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2.2 Causes of the Renaissance

Many causes led to the success of the Renaissance movement. Ideas that were not based on reason could not continue indefinitely. The clergy in the church, in actual practice, acted contrary to the principles of true Christianity that they are preached. This undermined faith in the ideas of the universal church and the universal empire.

Original thinkers such as Roger Bacon and Peter Abelard managed to weaken the intellectual authority of the church by blazing new trails. Peter Abelard (1079 1142) felt that it was essential to apply reason to the principles given in the scriptures. In his opinion, the mysteries of Christianity were not to be taken for granted. They had to be tested in the light of reason and investigation.

Another revolutionary thinker was Roger Bacon (1214-1294). He criticized Aristotle and the church severely. He accepted from the past whatever was reasonable and worked patiently for the cause of the new spirit. Owing to his broad outlook and spirit of scientific investigation, he studied subjects like mathematics, physics, natural science and philosophy. He had the foresight to anticipate several modern invasions and wrote about the possibility of having ships without rowers, vehicles without draught animals and flying machines. However, owing to Baconís bold approach and original thinking, he earned the enmity of the church, which punished him as well as Peter Abelard.

The fall of Constantinople led to a widespread and systematic study of Greek heritage. After Constantinople, the great center of civilization and culture, fell into hands of the Ottoman Turks, Greek scholars fled to various parts of Europe, where they diffused the great ideas of ancient Greece. Thus an enthusiasm in the study of the classics was injected into the minds of the Europeans.

A rapid spread of ideas was possible by the introduction of the printing press. In the middle of the 15th century, John Gutenberg was successful in operating the first printing press with movable types at Mainz in Germany, where the Indulgences of Nicholas V running into 31 lines was perhaps printed in 1454. In 1473, the first book was printed in Hungary. Printing presses were also set up in 1477 in England by Caxton, as well as in Italy by 1465.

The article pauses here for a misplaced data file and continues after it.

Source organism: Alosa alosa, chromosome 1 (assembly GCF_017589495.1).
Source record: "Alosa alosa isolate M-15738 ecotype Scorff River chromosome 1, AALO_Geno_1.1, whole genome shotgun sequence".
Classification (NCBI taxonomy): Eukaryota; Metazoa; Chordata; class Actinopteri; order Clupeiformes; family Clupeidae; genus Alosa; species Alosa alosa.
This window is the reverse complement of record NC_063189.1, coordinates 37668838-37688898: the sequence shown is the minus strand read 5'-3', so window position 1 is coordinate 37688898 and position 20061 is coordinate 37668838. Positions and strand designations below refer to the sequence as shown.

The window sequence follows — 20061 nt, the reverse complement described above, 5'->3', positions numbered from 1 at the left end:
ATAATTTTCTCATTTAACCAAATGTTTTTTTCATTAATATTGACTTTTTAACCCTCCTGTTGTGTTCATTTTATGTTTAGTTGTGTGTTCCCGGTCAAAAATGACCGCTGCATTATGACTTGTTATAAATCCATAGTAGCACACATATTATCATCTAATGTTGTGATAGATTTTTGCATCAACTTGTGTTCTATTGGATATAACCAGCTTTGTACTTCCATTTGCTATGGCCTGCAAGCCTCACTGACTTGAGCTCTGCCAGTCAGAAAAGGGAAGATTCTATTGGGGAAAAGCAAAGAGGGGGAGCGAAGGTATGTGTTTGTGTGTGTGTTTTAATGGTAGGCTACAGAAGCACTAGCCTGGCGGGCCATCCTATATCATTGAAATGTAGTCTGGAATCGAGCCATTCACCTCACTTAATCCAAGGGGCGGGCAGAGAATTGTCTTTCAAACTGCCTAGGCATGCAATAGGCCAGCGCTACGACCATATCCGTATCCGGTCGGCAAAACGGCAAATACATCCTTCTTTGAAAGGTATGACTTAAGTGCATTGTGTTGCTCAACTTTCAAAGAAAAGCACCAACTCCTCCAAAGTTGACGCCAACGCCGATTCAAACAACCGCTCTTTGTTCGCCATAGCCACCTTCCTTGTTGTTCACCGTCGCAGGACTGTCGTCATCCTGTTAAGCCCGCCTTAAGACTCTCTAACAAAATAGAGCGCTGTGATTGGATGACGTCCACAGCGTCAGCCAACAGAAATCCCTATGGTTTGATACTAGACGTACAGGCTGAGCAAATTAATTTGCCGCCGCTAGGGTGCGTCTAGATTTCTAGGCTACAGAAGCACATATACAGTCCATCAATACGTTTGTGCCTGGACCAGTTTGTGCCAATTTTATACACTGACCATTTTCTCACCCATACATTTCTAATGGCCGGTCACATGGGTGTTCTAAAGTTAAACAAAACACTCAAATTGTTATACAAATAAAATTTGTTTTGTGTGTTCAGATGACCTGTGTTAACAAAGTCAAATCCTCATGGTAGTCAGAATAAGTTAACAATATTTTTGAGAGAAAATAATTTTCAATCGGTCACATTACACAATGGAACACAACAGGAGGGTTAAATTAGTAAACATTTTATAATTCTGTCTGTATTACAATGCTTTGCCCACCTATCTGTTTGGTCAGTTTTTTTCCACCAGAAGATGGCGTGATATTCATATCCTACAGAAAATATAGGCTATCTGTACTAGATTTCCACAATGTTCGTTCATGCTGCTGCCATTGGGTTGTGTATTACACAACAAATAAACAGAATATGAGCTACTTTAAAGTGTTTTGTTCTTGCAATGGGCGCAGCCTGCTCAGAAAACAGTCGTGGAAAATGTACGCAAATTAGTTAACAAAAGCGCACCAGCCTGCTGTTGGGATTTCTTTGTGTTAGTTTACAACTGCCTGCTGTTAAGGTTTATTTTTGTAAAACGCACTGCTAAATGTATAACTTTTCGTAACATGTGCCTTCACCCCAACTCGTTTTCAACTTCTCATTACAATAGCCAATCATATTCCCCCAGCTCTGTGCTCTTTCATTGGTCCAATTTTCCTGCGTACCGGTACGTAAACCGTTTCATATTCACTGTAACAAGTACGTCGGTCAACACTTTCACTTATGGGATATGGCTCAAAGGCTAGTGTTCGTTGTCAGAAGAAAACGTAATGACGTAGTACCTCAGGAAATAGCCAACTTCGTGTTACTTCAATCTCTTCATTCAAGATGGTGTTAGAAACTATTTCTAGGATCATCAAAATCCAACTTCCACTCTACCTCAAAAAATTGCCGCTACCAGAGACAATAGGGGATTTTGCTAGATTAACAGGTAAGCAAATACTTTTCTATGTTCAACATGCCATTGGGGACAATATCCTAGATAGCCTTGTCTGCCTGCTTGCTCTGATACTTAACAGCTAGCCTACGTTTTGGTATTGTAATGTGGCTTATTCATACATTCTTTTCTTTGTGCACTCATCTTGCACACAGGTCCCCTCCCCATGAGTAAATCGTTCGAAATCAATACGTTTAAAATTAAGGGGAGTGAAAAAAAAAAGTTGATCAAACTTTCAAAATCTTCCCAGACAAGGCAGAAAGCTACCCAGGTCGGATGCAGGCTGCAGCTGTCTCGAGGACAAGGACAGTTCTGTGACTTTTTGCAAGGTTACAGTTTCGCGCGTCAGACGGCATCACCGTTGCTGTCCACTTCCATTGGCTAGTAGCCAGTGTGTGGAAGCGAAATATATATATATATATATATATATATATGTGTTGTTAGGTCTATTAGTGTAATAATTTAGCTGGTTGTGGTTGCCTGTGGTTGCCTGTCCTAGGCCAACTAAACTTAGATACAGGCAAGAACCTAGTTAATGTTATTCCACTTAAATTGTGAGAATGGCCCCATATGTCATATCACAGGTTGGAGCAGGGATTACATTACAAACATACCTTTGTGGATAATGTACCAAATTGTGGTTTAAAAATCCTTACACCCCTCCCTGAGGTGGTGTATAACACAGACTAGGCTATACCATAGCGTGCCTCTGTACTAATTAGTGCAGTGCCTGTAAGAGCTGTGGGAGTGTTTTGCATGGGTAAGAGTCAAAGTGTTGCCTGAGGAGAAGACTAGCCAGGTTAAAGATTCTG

New ideas were brought to Europe owing to the Crusades which brought about contacts with the Arabs and other people in the East.

Voyages were conducted to new countries by adventurers. The geographical explorers and travelers felt that it was essential to absorb the ideas of the East and also to create new ideas. Their voyages of exploration and discovery led to wealth and prosperity, as well as to a broader vision.

A great role was played by progressive kings and Popes in fostering the Renaissance. Thus Pope Nicholas V was not only a great scholar, but also a generous patron of the scholars of classical learning. So also, Renaissance scholarship reached its height under Pope Leo X. Some of the nobles and rich merchants also patronized art and scholarship. For example, artists like Michael Angelo and Leonardo da Vinci were patronized by the brilliant Medici family of Florence.

Exhibit 2.1
Pope Leo X

Indeed the most generous patrons of artists and men of letters in Europe were the heads of great Florentine banking firms namely the Strozzi and the Medici. The great scholar, poet and composer in the Medici family was Lorenzo de Medici who made 15th century Florence resemble Athens during the days of Pericles, by creating a similar zest and excitement of intellectual life, as also a similar appreciation of all artistic achievements.

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2.0 - Introduction
2.1 Meaning of Renaissance

2.2 Causes of the Renaissance
2.3 Origin of the Renaissance
2.4 Features of the Renaissance
2.5 Growth and spread of the Renaissance
2.6 Consequences of the Renaissance
2.7 Dates & Events
2.8 Points to Remember

Chapter 3


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